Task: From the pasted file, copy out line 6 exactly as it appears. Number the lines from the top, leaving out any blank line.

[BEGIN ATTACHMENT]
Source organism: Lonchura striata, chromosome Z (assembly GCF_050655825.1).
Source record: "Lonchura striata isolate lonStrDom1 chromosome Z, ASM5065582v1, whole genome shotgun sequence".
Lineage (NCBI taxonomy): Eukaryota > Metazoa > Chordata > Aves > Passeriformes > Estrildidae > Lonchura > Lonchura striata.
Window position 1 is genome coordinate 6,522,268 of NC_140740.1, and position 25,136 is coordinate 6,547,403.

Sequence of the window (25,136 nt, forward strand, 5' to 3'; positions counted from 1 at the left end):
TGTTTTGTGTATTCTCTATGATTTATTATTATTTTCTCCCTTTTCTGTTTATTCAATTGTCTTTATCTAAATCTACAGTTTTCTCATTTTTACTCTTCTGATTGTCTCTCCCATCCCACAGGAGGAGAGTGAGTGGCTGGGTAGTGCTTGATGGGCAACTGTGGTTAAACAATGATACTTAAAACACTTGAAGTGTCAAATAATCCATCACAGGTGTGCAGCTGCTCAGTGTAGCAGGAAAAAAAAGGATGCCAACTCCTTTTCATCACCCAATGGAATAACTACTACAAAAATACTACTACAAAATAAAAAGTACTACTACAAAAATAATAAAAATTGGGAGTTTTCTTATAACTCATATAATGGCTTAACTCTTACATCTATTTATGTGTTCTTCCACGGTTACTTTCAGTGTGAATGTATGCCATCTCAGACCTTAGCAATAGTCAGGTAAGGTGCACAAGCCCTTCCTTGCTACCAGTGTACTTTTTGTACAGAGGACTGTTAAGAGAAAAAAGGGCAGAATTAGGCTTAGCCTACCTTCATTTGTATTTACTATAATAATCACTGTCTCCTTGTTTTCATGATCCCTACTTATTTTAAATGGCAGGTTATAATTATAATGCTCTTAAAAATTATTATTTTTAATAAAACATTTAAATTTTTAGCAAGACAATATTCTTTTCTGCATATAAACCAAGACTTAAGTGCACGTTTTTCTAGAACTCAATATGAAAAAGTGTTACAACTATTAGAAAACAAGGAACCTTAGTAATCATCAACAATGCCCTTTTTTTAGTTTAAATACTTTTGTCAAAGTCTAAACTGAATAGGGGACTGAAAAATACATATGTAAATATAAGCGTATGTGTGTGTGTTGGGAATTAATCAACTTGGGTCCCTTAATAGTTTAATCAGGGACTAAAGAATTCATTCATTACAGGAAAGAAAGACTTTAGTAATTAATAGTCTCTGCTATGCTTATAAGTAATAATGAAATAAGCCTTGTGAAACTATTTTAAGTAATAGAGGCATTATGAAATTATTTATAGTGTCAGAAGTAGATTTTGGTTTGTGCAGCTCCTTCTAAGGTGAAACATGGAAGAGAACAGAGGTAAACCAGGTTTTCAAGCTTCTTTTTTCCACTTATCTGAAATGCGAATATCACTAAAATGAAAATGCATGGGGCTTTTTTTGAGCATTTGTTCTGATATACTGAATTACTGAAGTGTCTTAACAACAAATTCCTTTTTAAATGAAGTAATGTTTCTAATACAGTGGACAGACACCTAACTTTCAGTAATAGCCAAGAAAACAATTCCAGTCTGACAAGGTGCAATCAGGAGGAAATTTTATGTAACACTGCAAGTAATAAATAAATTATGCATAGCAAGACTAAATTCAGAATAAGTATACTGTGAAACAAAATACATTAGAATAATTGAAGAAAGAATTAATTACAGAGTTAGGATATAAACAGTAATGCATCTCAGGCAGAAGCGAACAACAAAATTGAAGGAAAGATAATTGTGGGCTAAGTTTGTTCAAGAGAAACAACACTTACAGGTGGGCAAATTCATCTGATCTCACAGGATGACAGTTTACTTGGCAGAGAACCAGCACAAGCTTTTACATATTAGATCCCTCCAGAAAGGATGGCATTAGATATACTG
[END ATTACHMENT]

TGTTTTGTGTATTCTCTATGATTTATTATTATTTTCTCCCTTTTCTGTTTATTCAATTGTCTTTATCTAAATCTACAGTTTTCTCATTTTTACTCTTCTGATTGTCTCTCCCATCCCACAGGAGGAGAGTGAGTGGCTGGGTAGTGCTTGATGGGCAACTGTGGTTAAACAATGATACTTAAAACACTTGAAGTGTCAAATAATCCATCACAGGTGTGCAGCTGCTCAGTGTAGCAGGAAAAAAAAGGATGCCAACTCCTTTTCATCACCCAATGGAATAACTACTACAAAAATACTACTACAAAATAAAAAGTACTACTACAAAAATAATAAAAATTGGGAGTTTTCTTATAACTCATATAATGGCTTAACTCTTACATCTATTTATGTGTTCTTCCACGGTTACTTTCAGTGTGAATGTATGCCATCTCAGACCTTAGCAATAGTCAGGTAAGGTGCACAAGCCCTTCCTTGCTACCAGTGTACTTTTTGTACAGAGGACTGTTAAGAGAAAAAAGGGCAGAATTAGGCTTAGCCTACCTTCATTTGTATTTACTATAATAATCACTGTCTCCTTGTTTTCATGATCCCTACTTATTTTAAATGGCAGGTTATAATTATAATGCTCTTAAAAATTATTATTTTTAATAAAACATTTAAATTTTTAGCAAGACAATATTCTTTTCTGCATATAAACCAAGACTTAAGTGCACGTTTTTCTAGAACTCAATATGAAAAAGTGTTACAACTATTAGAAAACAAGGAACCTTAGTAATCATCAACAATGCCCTTTTTTTAGTTTAAATACTTTTGTCAAAGTCTAAACTGAATAGGGGACTGAAAAATACATATGTAAATATAAGCGTATGTGTGTGTGTTGGGAATTAATCAACTTGGGTCCCTTAATAGTTTAATCAGGGACTAAAGAATTCATTCATTACAGGAAAGAAAGACTTTAGTAATTAATAGTCTCTGCTATGCTTATAAGTAATAATGAAATAAGCCTTGTGAAACTATTTTAAGTAATAGAGGCATTATGAAATTATTTATAGTGTCAGAAGTAGATTTTGGTTTGTGCAGCTCCTTCTAAGGTGAAACATGGAAGAGAACAGAGGTAAACCAGGTTTTCAAGCTTCTTTTTTCCACTTATCTGAAATGCGAATATCACTAAAATGAAAATGCATGGGGCTTTTTTTGAGCATTTGTTCTGATATACTGAATTACTGAAGTGTCTTAACAACAAATTCCTTTTTAAATGAAGTAATGTTTCTAATACAGTGGACAGACACCTAACTTTCAGTAATAGCCAAGAAAACAATTCCAGTCTGACAAGGTGCAATCAGGAGGAAATTTTATGTAACACTGCAAGTAATAAATAAATTATGCATAGCAAGACTAAATTCAGAATAAGTATACTGTGAAACAAAATACATTAGAATAATTGAAGAAAGAATTAATTACAGAGTTAGGATATAAACAGTAATGCATCTCAGGCAGAAGCGAACAACAAAATTGAAGGAAAGATAATTGTGGGCTAAGTTTGTTCAAGAGAAACAACACTTACAGGTGGGCAAATTCATCTGATCTCACAGGATGACAGTTTACTTGGCAGAGAACCAGCACAAGCTTTTACATATTAGATCCCTCCAGAAAGGATGGCATTAGATATACTG